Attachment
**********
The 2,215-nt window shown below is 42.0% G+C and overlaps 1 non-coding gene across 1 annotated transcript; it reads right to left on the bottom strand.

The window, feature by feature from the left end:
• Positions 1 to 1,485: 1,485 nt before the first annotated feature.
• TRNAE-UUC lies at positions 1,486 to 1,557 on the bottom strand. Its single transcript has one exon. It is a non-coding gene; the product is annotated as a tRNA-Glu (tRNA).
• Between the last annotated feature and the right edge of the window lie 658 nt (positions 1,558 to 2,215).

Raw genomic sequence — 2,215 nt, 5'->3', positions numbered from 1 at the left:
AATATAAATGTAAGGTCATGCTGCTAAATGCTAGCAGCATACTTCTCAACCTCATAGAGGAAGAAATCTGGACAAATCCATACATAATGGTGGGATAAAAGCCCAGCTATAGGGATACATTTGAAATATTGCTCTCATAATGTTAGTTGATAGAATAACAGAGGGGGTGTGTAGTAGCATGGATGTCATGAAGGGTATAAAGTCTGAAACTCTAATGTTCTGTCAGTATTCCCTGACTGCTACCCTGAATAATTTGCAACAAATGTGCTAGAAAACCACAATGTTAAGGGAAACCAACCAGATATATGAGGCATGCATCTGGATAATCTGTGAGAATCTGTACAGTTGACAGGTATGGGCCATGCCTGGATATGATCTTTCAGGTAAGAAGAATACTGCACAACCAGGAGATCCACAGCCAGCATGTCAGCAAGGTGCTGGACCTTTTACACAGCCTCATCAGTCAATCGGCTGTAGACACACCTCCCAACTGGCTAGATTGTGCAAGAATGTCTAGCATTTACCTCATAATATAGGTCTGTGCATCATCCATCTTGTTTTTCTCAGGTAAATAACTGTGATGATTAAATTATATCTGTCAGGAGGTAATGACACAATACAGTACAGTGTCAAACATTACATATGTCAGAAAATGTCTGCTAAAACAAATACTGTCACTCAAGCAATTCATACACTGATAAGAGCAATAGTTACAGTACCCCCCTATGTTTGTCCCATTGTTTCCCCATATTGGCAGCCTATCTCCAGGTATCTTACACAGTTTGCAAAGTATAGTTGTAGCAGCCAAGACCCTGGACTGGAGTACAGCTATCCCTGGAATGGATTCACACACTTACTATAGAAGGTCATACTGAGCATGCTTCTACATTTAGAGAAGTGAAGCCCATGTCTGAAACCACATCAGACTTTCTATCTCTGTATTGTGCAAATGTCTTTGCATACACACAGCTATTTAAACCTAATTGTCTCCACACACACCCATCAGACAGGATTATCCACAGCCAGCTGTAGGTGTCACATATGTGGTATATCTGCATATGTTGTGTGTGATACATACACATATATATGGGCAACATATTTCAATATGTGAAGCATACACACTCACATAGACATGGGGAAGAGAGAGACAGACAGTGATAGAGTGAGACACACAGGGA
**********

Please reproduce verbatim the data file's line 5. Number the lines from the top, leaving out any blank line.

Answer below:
• Between the last annotated feature and the right edge of the window lie 658 nt (positions 1,558 to 2,215).